Some Things You May Not Know About Substance Abuse, Part 12: It works best to change many things at once, rather than one thing at a time

It works best to change many things at once, rather than one thing at a time

Anyone attempting to break a habit can learn a lot from marketers. They’re the experts at getting you to change. They love it when you are at a transitional period of your life.

Advertisers love to target pregnant women. They have their ways of knowing when you’re pregnant. You surfed over to the Walgreens site and checked the prices of pregnancy tests. Next thing, you’re inundated by ads for prenatal vitamins, maternity clothing, and soft drinks.

Soft drinks? Why would pregnant women be targeted by ads for soft drinks?

Because people have high levels of brand loyalty for things like soft drinks. They very rarely switch brands, but are more likely to during times of life transition.

Advertisers look for people at transitional moments in their lives: going to college, getting married, having a baby, moving to a new home, retiring. Routines are suddenly in flux. Shopping patterns and brand loyalties are up for grabs. Their advertising dollar goes further that way.

Transitional moments are a great time to break a habit. They are so good, in fact, that you just might want to create a time of transition so that you can break a bunch of bad habits at once. This doesn’t mean you have to get pregnant so that you can stop shooting heroin. All you need to do is lump all the changes you need to make together and start them all at once.

People in recovery have known this for a long time. That’s the rationale for sending a person to inpatient rehab for 28 days. Yes, rehab gets you out of an environment of chemical use and, yes, there are helpers there 24/7, but rehab also breaks your old routines and forces you into a different pattern for your day.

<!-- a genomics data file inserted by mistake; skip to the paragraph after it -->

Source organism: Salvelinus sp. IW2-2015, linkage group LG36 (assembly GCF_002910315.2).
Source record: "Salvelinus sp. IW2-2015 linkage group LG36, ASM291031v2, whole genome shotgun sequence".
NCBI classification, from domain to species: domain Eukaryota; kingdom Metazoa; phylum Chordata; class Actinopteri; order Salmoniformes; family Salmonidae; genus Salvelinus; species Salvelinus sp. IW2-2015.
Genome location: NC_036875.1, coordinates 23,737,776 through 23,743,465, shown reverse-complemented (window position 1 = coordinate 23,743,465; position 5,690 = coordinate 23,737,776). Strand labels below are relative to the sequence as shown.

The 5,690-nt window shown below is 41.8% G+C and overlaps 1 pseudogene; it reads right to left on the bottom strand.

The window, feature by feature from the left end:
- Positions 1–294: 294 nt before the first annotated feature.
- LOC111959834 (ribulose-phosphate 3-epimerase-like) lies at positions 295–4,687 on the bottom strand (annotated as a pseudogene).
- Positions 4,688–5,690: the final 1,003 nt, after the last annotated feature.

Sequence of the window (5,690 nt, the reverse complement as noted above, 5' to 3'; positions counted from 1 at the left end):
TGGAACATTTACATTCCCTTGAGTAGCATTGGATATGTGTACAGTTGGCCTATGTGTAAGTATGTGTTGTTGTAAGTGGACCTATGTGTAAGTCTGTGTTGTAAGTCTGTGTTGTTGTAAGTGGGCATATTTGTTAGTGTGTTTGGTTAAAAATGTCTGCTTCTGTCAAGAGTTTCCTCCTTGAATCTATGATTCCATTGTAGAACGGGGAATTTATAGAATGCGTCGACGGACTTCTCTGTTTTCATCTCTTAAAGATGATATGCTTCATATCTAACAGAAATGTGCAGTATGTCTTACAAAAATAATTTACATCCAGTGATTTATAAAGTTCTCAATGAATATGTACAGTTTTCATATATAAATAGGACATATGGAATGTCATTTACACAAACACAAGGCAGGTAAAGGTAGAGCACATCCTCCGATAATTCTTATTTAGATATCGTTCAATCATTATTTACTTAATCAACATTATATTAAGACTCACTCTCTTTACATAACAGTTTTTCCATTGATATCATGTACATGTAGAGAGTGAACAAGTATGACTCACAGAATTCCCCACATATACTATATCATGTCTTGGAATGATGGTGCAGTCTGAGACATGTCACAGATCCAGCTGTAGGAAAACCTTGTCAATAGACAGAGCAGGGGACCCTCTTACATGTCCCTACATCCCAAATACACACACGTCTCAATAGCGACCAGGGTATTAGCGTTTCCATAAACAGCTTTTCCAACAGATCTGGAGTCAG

Inpatient rehab is not used as much as it used to be and, when it is, it’s often not for 28 days, but that doesn’t mean you can’t create a transitional moment yourself. Consider all the bad habits you have and the good ones you want to develop. Put them together and work on them all at once.

A lot of people find that overwhelming. They say they can’t do everything at once. It’s too much. Science shows otherwise. People are more successful when they do. One change helps the other change. When you drink less coffee, you smoke fewer cigarettes. When you smoke fewer cigarettes, you are more comfortable when exercising. When you exercise more, you sleep better. When you sleep better, you drink less coffee.

The thing that makes a habit a habit, is that it’s done automatically. You don’t even think about it, and it’s done. You start it before you know it. When we change other habits, or when we are in a time of life transition, we are forced to rethink things; patterns are broken, and new possibilities emerge.

Therefore, if you want to break a habit, or start better ones, create a transitional period of your life. It’ll be easier that way, really.

Click here to see other posts I’ve written about addiction

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